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Crawford County Memorial Hospital in Denison, IA has been awarded a $12,000 grant from the American Heart Association as part of Mission: Lifeline, an American Heart Association community-based initiative aimed at improving the system of care for heart attack patients throughout rural Iowa.

“The recent addition of 12-Lead ECG (Electrocardiogram) equipment in the Dow City Fire/Ambulance Service and the Manilla Fire/Ambulance Service will aid the CCMH Ambulance department in reaching victims of heart attacks sooner,” said Bruce Musgrave, CCMH Ambulance director. “The grant to add the telemetry equipment to receive the data from the field in real time will allow us to better diagnose and treat heart conditions in emergency situations.”

Musgrave added, “We are grateful to the American Heart Association, through the Mission: Lifeline program, for providing us with this life-saving equipment.”

Each year, hundreds of thousands of Americans have the most serious type of heart attack known as an ST-elevated myocardial infarction, or STEMI, in which blood flow is completely blocked to a portion of the heart. Unless the blockage is eliminated quickly, the patient’s life is at serious risk. Currently, around two-thirds of STEMI patients fail to receive the best available treatments to restore blood flow. Mission: Lifeline seeks to save lives by closing the gaps that separate STEMI patients from timely access to appropriate treatments.

The project will enhance many critical elements of an optimal STEMI system of care: a system-wide data tool for quality measurement and improvement; ongoing medical provider training and STEMI education; coordination of protocols for rural EMS and hospital personnel; regional plans for rapid transport of patients; and a public education campaign on heart attack symptoms and the need to call 9-1-1. Funding focused on enhancing rural systems is being awarded for hospitals and ambulance services to enhance 12 L ECG equipment and training.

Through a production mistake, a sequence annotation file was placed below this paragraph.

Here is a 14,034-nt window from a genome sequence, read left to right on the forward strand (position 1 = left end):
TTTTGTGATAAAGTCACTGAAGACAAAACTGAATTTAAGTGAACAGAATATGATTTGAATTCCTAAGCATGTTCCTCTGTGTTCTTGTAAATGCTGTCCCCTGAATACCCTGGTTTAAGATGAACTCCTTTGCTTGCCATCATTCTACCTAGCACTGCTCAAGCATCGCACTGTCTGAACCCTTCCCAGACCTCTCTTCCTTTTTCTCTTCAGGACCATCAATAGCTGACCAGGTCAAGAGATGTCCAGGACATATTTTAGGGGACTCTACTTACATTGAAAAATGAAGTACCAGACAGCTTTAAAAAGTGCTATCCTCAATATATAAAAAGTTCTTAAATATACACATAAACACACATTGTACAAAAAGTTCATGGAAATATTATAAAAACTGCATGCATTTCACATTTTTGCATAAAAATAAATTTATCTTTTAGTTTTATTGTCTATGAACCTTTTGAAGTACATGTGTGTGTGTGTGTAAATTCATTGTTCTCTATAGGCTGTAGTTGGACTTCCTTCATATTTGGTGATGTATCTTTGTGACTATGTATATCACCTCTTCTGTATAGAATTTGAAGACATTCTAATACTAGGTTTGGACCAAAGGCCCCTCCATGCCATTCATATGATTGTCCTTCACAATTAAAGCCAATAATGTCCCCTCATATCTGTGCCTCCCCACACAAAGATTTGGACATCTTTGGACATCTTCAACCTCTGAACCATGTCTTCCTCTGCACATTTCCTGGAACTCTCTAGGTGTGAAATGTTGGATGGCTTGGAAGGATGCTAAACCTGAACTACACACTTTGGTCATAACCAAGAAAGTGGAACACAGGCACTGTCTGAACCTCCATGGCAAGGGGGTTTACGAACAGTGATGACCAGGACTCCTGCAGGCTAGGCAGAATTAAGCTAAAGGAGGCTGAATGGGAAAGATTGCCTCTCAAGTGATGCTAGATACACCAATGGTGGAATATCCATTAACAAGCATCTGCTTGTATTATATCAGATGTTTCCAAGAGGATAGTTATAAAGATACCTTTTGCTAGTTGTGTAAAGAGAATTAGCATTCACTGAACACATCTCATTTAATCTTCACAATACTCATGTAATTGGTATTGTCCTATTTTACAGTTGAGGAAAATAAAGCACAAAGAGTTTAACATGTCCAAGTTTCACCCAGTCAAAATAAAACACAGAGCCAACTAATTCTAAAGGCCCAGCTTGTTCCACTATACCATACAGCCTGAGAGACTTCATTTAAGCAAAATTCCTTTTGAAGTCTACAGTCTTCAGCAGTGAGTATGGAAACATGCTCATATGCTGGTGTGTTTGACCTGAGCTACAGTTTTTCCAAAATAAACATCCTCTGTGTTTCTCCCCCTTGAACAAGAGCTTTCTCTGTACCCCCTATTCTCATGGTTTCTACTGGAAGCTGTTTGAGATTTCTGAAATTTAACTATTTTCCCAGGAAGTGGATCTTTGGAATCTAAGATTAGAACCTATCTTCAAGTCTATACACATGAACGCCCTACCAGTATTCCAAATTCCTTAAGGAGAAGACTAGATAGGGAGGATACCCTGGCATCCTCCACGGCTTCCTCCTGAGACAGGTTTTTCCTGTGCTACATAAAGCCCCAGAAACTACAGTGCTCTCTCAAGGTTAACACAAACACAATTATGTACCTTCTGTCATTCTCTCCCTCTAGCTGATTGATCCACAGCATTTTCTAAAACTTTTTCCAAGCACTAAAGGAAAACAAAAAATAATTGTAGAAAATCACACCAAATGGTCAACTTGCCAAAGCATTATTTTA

“This generous grant funding will allow Iowa to take heart attack care to the next level across the entire state,” said Heather Maier, Mission: Lifeline Director in Iowa. “We will now have the opportunity to identify a heart attack faster, and provide lifesaving treatments before significant damage, or even death occurs. Regional systems of care will optimize treatment times with the tools, education, and resources of Mission Lifeline. The result is access to the most advanced STEMI care for all patients in Iowa regardless of location”.

The program is made possible by $6.1 million in funding including a $4.6 million grant from The Leona M. and Harry B. Helmsley Charitable Trust. Additional funding came from the Community Foundation of the Great River Bend, Principal Financial Group Foundation, UnityPoint Health – Des Moines, the Midwest Affiliate of the American Heart Association, and other supporters.

The Helmsley Charitable Trust and the American Heart Association launched Mission: Lifeline in South Dakota in July 2010 with a commitment of $8.4 million from the Trust. From 2011 through 2014, the Trust also generously committed additional funding for Mission: Lifeline in six other states: North Dakota, Wyoming, Minnesota, Nebraska, Montana and Iowa. The total commitment from the Trust for Mission: Lifeline has reached $36.8 million.